Civil War Arkansas
American Civil War
April 18, 1864
Dwindling supplies for his army at Camden forced US Major General Fred Steele to send out a foraging party to gather corn that the Confederates had stored about twenty miles up the Prairie D'Ane-Camden Road on White Oak Creek.
The party loaded the corn into wagons, and on April 18, Colonel James M. Williams started his return to Camden. Brigadier General John S. Marmaduke's and Brigadier General Samuel B. Maxey's Confederate forces arrived at Lee Plantation, about fifteen miles from Camden, where they engaged Williams.
The Rebels eventually attacked Williams in the front and rear forcing him to retreat north into a marsh where his men regrouped and then fell back to Camden. The Union lost 198 wagons and all the corn.
Result(s): Confederate victory
Location: Ouachita County
Campaign: Camden Expedition (1864)
Date(s): April 18, 1864
Principal Commanders: Colonel James M. Williams [US]; Brigadier General John S. Marmaduke and Brigadier General Samuel Bell Maxey [CS]
Forces Engaged: Brigade (1,100 men) [US]; Marmaduke's and Maxey's Divisions [CS]
Estimated Casualties: 415 total (US 301; CS 114)
From Chattanooga to Appomattox
This new volume assesses Union generalship during the final two years of the Civil War. Steven Woodworth, one of the war's premier historians, is joined by a team of scholars-- Grimsley, Marszalek, and Hess, among others--who critique Ulysses S. Grant's commanders
Red River Campaign of 1864 and the Loss by the Confederacy of the Civil War
The Union Army's Red River Campaign began on March 12, 1864, with a two-pronged attack aimed at gaining control of Shreveport, Louisiana. The Union's main effort came up from Berwick's Bay via the Red River, while a supporting force moved south from Little Rock, Arkansas.
Wilson's Creek, Pea Ridge, and Prairie Grove: A Battlefield Guide, with a Section on Wire Road
three of the most important battles fought west of the Mississippi River during the Civil War. They influenced the course of the first half of the war in that region by shaping Union military efforts while significantly contributing to Confederate defeat. A history of each battle and an overview of the larger strategy and tactics of the military action in which these battles figured.
Worthy Opponents: William T. Sherman and Joseph E. Johnston: Antagonists in War-Friends in Peace
If Confederate President Jefferson Davis had left Gen. Joseph E. Johnston, one of its most effective generals, in command of Atlanta's defenses, the city might have been preserved. Edward Longacre offers a new perspective on Sherman's and Johnston's military histories, including their clashes at Vicksburg, Kennesaw Mountain, and Bentonville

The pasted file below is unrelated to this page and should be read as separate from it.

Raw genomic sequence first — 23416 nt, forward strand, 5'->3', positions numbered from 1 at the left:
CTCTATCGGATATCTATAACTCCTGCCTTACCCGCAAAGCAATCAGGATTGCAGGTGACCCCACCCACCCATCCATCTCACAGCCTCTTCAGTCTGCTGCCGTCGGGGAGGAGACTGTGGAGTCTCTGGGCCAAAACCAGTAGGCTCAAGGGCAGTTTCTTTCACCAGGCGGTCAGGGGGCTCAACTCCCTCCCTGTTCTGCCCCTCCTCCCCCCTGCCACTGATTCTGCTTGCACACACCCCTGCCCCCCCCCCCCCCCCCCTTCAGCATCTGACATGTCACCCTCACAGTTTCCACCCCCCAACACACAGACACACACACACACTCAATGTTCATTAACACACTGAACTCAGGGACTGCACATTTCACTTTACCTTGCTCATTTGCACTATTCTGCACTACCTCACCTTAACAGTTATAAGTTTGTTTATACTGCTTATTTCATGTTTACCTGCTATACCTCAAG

Red River Campaign: Politics and Cotton in the Civil War
Fought on the Red River throughout Central and Northwestern Louisiana, this campaign is a study in how partisan politics, economic need and personal profit determined military policy and operations in Louisiana and Arkansas during the spring of 1864.
Rugged and Sublime: The Civil War in Arkansas
Arkansas was also the scene of bloody struggles, not only battles but smaller clashes involving guerillas as well. According to editor Mark Christ, the state of Arkansas saw "at least 771 Civil War military actions", a number which ranks the state fifth in total number of battles, actions, and skirmishes
Fields of Blood: The Prairie Grove Campaign
A gripping narrative of the events surrounding Prairie Grove, Arkansas, one of the great unsung battles of the Civil War that effectively ended Confederate offensive operations west of the Mississippi River. Shea provides a colorful account of a grueling campaign that lasted five months and covered hundreds of miles of rugged Ozark terrain
A Stranger And a Sojourner: Peter Caulder, Free Black Frontiersman in Antebellum Arkansas
An illiterate free black man, defied all generalizations about race as he served with distinction as a marksman in the U.S. Army during the War of 1812, repeatedly crossed the color line, and became an Arkansas yeoman farmer, thriving and respected by white neighbors until he fell victim of new discriminatory legislation on the eve of the Civil War
Civil War Arkansas, 1863
The Battle for a State
The Arkansas River Valley is one of the most fertile regions in the South. During the Civil War, the river also served as a vital artery for moving troops and supplies. In 1863 the battle to wrest control of the valley was, in effect, a battle for the state itself.
Women in the War
Kids Zone Underground Railroad
Civil War Submarines
Confederate President Jefferson Davis
General Stonewall Jackson
U.S. National Park Service
U.S. Library of Congress.